Dear ASAS Members,
The American Society of Animal Science (ASAS) has accepted the responsibility of implementing a voluntary Accreditation Program available to institutions awarding 4-year BS degrees in Animal Science by creating the Animal Science Council on Accreditation. This is in response to requests from ASAS members representing academia and industry employers of Animal Science graduates to establish standards for accreditation of animal science programs and was first approved in 2014.
What is Accreditation and why is ASAS offering Accreditation of Animal Science Programs?
Accreditation of professional programs, through program self-evaluation and third-party peer review processes, is a long proven and accepted method of ensuring quality and consistency of academic programs and is widely used throughout academic disciplines. Accreditation of Animal Science programs will be of value to the academic departments, colleges and institutions awarding the degrees, to the students graduating from these programs and to the employers of graduates from these programs. Animal science professionals from academia, industry and government are engaged to provide objective external review and attest to a program’s quality and commitment to continuous improvement. With increasing expectations of accountability in higher education, accreditation provides a valued opportunity to verify program quality and capacity for training students who are prepared to enter diverse professional positions upon graduation or continue their education in professional degree programs.
Programmatic accreditation in the US is a non-governmental process where programs voluntarily undergo a periodic comprehensive review that determines a program’s success in meeting defined professional standards. Accredited Animal Science programs can document third-party peer review and evaluation of educational quality and accountability of a program in meeting essential standards identified and approved by animal science professionals from academia and industry. Accreditation does not rank programs, but rather identifies if program standards are met. Accreditation of an Animal Science Program accredits the program, not the institution.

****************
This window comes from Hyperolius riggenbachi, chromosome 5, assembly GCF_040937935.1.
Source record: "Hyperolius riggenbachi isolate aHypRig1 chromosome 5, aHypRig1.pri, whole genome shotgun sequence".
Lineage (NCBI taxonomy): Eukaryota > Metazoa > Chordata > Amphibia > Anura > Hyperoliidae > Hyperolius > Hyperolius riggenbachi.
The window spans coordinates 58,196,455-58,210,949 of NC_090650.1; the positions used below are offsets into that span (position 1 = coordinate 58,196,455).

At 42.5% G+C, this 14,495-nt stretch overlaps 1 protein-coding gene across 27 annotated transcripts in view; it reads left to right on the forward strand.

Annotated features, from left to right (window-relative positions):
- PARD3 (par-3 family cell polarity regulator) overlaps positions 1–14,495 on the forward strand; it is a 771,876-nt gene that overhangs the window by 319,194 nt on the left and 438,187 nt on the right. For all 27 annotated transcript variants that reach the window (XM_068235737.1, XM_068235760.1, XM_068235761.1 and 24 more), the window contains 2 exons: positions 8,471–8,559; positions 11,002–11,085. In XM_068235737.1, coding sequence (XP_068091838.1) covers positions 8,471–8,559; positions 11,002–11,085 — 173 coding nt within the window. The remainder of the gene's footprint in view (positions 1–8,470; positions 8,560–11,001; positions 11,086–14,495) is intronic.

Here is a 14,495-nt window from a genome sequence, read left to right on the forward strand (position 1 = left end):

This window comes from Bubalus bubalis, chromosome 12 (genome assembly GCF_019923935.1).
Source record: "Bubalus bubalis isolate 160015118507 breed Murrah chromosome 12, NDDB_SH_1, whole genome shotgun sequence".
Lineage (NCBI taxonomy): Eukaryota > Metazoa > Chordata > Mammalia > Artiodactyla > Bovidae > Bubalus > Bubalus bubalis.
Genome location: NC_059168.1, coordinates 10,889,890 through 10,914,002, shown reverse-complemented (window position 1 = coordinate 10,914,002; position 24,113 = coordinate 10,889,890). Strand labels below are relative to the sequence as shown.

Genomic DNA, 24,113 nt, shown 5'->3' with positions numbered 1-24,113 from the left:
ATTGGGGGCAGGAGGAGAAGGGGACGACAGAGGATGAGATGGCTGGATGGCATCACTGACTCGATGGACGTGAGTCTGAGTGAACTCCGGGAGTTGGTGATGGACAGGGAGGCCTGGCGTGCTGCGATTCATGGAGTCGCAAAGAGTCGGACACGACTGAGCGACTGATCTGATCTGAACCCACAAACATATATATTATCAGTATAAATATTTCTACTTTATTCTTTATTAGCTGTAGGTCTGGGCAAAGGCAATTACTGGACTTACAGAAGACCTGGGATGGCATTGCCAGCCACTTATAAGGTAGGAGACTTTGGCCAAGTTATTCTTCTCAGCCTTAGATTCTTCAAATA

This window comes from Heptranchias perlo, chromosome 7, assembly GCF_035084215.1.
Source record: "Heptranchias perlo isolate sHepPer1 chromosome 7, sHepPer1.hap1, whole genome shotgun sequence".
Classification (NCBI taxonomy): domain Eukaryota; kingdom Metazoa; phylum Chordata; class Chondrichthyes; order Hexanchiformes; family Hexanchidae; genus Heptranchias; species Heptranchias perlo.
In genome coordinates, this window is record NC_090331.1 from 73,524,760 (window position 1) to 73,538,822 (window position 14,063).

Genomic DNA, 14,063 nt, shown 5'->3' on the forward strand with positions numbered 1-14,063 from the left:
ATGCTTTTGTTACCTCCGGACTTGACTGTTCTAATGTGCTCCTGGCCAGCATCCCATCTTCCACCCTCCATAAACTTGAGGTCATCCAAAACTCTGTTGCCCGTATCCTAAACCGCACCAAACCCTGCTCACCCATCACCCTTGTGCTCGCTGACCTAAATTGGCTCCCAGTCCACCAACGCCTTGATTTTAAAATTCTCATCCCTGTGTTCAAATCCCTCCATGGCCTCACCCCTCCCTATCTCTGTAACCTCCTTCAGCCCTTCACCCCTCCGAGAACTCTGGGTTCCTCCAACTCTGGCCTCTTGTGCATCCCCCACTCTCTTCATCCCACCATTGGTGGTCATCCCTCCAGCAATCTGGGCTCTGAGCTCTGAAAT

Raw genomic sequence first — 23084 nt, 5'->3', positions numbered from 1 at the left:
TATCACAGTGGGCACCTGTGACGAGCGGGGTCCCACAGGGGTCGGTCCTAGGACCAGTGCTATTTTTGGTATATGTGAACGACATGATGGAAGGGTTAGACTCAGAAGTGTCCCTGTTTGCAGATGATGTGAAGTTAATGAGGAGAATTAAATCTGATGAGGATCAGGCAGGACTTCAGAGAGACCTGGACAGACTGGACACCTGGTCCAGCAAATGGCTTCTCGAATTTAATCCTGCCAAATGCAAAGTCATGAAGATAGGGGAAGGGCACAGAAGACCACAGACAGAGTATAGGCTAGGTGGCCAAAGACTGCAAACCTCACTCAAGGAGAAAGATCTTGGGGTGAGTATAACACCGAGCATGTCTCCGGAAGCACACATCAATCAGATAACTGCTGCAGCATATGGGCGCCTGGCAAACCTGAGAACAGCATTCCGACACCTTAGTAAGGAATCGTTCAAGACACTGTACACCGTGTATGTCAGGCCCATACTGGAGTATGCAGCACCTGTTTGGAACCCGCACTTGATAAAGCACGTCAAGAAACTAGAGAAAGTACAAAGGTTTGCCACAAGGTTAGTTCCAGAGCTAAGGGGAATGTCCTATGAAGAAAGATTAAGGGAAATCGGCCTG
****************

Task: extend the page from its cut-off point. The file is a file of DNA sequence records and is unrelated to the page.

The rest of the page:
Accreditation of Animal Science programs signifies that professionals in the Animal Science disciplines are proactively committed to high quality education and training of the next generation of animal scientists and have identified required standards for their program. When the Animal Science Standards for Accreditation are met, it ensures that the curriculum covers essential concepts, knowledge and experiences, that appropriate institutional support is present to deliver a sustained high quality program and that the program has the necessary components to deliver graduates who are well prepared and ready for employment in the diverse professions of animal science.
A program seeking accreditation will conduct a thorough self-evaluation to assess and document compliance with the required professional standards. The institution will request accreditation and submit the required application materials. The Animal Science Counsel on Accreditation will then review the application, send a peer review team for an onsite visit and make a decision on whether the standards have been met.
The hallmark of the Accreditation process will be the Accreditation Standards document. A committee of ASAS members (academic, industry and government) and non-members have completed a draft of the Accreditation Standards for ASAS. At this time, we are opening a 30-day comment period on this document. It is important that an Animal Science Accreditation program helps our academic programs and our industry as such it is important for members to provide constructive feedback before we move forward. The public comment period begins today, February 10, 2020 and will conclude at 5 pm central on March 13, 2020.
General instructions for comments
If you have questions or concerns, please contact the ASAS office at firstname.lastname@example.org.
Thank you in advance for the time and effort involved in the review process.